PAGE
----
Aidan Baker likes to keep busy. Or rather, whether or not he likes it, he’s the kind of artist whose output is so frequent—and so consistently engaging—that words like “prolific” fall short. Baker’s main musical project, Nadja, an experimental doom act in which he’s joined by his long-term partner Leah Buckareff, have just released their latest LP, Sonnborner. It’s the group’s 20th album and, like most of their recent output, it’s being released via their label, Broken Spine Productions.
While Baker had been creating music of his own prior to Nadja’s formation in 2003, he started the project initially as a solo act to explore harsher sounds that weren’t really part of the palette of his ambient/drone work. “Once demand for live shows from the project started, I didn’t feel capable of properly representing that sound live by myself—nor did I want to incorporate a laptop into my set—so Leah joined,” he says. “This changed the dynamic of the project, of course, and we upgraded our equipment from a four-track to a digital home studio.” The expansion to a duo in 2005 led to the release of Truth Becomes Death, an album that quickly established Nadja’s reputation in underground music circles for their unique fusion of shoegaze-inspired textures, endless droning atmospheres, and industrial metal texture.
When the duo moved from their hometown of Toronto to Berlin in 2009, their music shifted from a part-time source of joy to a primary source of income, and the band realized they needed to form their own label. “At that point, we had already worked with many different labels, and while we had good relationships with most of them, we’d also had some negative and frustrating experiences. We wanted to take more direct control of our own catalog and forthcoming output,” says Baker. “Plus, given the way the music industry was changing at the time, direct sales of our records at concerts and from our own webshop was really the best way to actually earn a living from our music.” It was at this point that Broken Spine Productions became a reality, serving as a co-label on almost every Baker-affiliated release from that point on.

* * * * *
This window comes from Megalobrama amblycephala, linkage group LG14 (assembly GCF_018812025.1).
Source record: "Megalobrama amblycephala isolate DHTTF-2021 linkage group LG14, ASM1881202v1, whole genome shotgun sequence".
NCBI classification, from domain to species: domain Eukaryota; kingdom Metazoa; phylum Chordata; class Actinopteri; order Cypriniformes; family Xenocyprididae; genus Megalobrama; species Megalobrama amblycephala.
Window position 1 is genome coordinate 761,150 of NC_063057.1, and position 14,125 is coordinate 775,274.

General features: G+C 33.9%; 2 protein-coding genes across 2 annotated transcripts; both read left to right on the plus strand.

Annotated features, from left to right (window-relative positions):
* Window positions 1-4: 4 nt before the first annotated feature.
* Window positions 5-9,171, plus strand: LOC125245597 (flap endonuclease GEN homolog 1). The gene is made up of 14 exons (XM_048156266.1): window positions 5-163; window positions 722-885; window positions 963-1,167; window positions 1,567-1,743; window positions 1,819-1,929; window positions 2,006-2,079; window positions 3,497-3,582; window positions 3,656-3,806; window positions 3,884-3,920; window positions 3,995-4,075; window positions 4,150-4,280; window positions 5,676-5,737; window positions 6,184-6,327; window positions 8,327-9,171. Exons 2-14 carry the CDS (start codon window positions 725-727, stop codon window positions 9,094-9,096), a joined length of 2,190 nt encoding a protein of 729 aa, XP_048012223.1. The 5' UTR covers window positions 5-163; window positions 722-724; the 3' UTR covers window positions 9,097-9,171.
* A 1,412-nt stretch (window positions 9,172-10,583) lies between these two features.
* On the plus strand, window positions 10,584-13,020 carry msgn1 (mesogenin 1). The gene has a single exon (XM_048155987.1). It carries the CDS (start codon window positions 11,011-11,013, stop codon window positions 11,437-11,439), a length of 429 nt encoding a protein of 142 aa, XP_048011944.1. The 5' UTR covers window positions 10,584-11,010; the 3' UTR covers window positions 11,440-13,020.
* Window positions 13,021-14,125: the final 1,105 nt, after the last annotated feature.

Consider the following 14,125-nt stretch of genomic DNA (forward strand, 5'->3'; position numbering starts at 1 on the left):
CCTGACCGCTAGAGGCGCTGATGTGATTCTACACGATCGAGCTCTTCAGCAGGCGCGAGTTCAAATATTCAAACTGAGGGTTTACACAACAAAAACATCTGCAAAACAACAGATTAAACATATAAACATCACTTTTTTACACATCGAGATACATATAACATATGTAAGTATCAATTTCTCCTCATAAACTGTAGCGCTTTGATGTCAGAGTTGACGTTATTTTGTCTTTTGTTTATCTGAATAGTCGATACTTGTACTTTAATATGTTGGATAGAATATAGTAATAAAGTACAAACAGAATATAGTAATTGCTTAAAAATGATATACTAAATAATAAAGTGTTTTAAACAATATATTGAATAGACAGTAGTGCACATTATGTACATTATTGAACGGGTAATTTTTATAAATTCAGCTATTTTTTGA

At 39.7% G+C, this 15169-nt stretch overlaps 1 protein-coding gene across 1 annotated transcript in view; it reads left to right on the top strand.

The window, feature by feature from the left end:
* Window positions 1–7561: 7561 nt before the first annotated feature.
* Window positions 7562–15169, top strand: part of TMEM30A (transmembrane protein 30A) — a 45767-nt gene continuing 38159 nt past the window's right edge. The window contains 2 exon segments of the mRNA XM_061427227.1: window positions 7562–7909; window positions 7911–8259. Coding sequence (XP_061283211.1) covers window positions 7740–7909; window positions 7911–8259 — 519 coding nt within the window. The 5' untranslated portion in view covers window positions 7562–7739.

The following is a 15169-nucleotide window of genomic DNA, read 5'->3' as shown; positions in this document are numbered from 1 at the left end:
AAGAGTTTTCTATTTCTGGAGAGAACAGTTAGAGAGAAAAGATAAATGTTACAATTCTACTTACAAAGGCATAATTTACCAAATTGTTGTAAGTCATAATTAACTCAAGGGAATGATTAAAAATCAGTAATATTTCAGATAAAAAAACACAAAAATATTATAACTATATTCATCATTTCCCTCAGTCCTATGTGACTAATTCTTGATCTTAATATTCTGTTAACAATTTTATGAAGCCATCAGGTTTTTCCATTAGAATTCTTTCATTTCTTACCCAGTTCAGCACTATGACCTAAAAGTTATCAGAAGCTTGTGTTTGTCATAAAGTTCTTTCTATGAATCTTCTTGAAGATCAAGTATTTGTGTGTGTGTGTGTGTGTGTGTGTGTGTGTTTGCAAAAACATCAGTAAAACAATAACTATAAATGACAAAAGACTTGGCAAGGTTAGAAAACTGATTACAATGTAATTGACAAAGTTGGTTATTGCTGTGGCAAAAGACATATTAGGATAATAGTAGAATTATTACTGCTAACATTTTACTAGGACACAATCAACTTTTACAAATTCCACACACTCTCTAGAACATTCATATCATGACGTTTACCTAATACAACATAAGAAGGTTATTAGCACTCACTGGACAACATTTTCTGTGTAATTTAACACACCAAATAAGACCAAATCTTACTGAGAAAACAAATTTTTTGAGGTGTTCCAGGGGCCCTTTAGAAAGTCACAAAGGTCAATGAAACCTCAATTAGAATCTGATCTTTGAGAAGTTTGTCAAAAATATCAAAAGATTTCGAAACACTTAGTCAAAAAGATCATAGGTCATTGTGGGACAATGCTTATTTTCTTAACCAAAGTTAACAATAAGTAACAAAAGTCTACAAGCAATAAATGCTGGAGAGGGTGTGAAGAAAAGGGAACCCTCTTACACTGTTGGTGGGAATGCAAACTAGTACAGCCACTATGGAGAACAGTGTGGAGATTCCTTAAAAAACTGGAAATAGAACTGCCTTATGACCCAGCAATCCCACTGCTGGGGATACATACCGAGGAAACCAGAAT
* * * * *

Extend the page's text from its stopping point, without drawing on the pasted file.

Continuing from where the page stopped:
In Berlin, the duo have found themselves part of a rich global community of underground musicians, with Baker’s solo efforts and Nadja’s work as a band regularly supplemented by collaborators from all corners of the world. Below is a survey of seven works under the Broken Spine Productions banner—though with such a vast catalog, there are admittedly many projects left out, like the krautrock-inspired “trancepunk” of Caudal and the blissfully explosive improvisations of Werl. But this handful of Nadja’s notable releases—along with a few of Baker’s solo and collaborative works outside of the realm of Nadja—are a good place to start.
Nadja’s long been known for their capacity to stretch ideas to their natural conclusions. On this early foray in pure extremity, the duo manage to push the limits of both ambience and distortion. With their primary template of bass, guitar, and drum machine, they make a single hour-long song a work of great consequence. With no lyrics, the listener is left to simply paint a picture with imagination; it feels like birth, death, rebirth, or any other transcendent personal experience.